The Ghosts are then sent to the Baltic states in response to a Russian invasion launched three days ahead of NATO intelligence estimates. The Ghosts attempt to slow down the attack to buy time for NATO units to arrive in force, with the nearest coming from Germany. The Ghosts fight alongside U.S. Army elements to push the Russians out of the Baltics, with victories in Rēzekne, Latvia, and Venta, Utena, and Vilnius, Lithuania. The defeat takes its toll on the RDU government, with President Arbatov largely blamed for the disaster and put under house arrest.

The Ghosts enter Russia with their first mission being to free U.S. POWs and Russian political prisoners opposed to the RDU. The Russian military executes President Arbatov, which sparks a nationwide rebellion bordering on civil war. The ultranationalists quickly lose public support and many members of the RDU government quit the alliance. The Ghosts later attack several Russian bases such as a naval base at Murmansk and an airbase at Arkhangel'sk, weakening the ultranationalists' combat power. The RDU attracts strong international condemnation and practically dissolve after they detonate a nuclear weapon during a battle north of Moscow between the ultranationalists and a joint force of U.S. and rebelling Russian combat units.

Acting Russian Prime Minister Karpin privately requests additional NATO aid in the fighting, prompting the entire 1st Armored Division to be sent over the Russian border. The Ghosts spearhead a NATO assault on Moscow by cutting through a strong ultranationalist defensive line in the woods outside the capital. On November 10, 2008, U.S. forces finally reach a deserted Moscow, with the last ultranationalist defenders holed up inside the Kremlin. After a final assault by the Ghosts in Red Square, the ultranationalists surrender and both the Americans and the newly liberated Russians celebrate their victory.

Development

The game was in development as early as November 2000. [16] Motion capture was used for character animation. [17] The lead designer was Brian Upton and the soundtrack was composed by Bill Brown. [18]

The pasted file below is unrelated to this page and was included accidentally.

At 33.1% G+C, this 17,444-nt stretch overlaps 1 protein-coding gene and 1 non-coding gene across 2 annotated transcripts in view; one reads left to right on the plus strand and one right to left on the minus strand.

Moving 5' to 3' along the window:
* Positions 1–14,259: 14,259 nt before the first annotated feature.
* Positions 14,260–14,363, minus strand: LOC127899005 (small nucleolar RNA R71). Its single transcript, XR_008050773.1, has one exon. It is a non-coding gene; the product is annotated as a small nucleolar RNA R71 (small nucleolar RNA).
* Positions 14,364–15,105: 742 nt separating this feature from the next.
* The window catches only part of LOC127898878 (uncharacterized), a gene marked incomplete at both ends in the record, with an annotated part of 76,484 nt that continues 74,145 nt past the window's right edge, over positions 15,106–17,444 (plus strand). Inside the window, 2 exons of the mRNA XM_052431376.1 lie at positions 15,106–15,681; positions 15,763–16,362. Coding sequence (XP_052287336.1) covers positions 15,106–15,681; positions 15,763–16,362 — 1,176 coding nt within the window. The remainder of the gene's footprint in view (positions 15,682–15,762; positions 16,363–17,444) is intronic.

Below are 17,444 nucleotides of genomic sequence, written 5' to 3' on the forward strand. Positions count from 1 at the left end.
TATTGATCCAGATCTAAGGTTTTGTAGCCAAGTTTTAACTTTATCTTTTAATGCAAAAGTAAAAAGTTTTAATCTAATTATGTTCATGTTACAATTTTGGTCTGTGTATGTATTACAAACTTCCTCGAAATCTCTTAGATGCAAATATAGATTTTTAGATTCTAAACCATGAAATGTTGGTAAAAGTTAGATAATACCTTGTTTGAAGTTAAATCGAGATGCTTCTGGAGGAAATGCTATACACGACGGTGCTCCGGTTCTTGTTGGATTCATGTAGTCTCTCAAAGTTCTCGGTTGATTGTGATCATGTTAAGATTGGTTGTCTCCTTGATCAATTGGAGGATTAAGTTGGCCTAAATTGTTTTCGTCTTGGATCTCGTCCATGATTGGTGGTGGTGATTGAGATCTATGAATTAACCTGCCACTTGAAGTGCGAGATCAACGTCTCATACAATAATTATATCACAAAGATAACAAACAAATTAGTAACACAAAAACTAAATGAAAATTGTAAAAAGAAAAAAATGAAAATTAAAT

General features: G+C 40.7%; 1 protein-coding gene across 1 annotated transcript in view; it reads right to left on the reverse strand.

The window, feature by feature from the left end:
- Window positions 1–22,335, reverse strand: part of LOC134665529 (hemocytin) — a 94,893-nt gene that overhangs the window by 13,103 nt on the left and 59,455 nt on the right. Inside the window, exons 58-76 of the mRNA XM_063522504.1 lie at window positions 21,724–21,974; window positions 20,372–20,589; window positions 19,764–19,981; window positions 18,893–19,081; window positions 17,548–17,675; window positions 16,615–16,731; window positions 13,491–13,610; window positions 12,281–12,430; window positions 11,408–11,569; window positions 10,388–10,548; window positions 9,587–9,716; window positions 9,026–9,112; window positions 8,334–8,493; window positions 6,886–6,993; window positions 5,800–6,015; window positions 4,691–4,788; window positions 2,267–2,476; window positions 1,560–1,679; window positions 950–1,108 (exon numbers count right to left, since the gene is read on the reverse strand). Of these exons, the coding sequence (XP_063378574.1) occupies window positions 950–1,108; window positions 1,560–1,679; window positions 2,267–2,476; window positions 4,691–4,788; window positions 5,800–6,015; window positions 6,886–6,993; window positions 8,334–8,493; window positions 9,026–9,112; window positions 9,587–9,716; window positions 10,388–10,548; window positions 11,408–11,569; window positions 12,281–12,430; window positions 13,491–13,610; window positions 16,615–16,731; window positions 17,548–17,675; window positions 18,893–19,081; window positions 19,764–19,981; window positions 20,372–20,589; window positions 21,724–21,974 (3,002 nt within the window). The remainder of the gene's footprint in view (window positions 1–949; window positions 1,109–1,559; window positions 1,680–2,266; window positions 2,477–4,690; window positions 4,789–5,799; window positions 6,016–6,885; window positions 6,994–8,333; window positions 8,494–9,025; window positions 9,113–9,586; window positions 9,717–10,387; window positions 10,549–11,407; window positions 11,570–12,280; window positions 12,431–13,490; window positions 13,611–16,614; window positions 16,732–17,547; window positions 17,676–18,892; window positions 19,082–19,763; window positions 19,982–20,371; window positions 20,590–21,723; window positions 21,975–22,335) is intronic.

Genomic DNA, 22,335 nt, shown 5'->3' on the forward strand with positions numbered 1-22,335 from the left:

Tom Clancy's Ghost Recon: Desert Siege is a 2002 expansion pack, released for Microsoft Windows as a separate purchase and can be unlocked as a new campaign in the PlayStation 2 version of Tom Clancy's Ghost Recon. It is also bundled with the Mac port. The expansion pack adds 2 new multiplayer game types (Domination and Siege), 5 new multiplayer maps, new weapons for use in multiplayer, and an eight-mission single player campaign, which also unlocks a new specialist soldier (Jodit Haile). In the PlaySation 2 version, players who start Desert Siege by finishing the Ghost Recon campaign first will also retain the soldiers they used in the campaign, including their statistics.

Tom Clancy's Ghost Recon: Island Thunder was released in late 2002 as an expansion pack for Microsoft Windows, and as a standalone game for Xbox. It contains eight new single player missions, 12 new weapons, 5 new dedicated multiplayer maps, 3 new multiplayer modes (Cat and Mouse, Defend, and Behemoth). On the Xbox, Island Thunder features five additional missions and twelve multiplayer maps.

Tom Clancy's Ghost Recon: Island Thunder was never released for the PlayStation 2, but its content was combined with eight new single-player missions set in Colombia and additional multiplayer maps and released under the title Tom Clancy's Ghost Recon: Jungle Storm in 2004.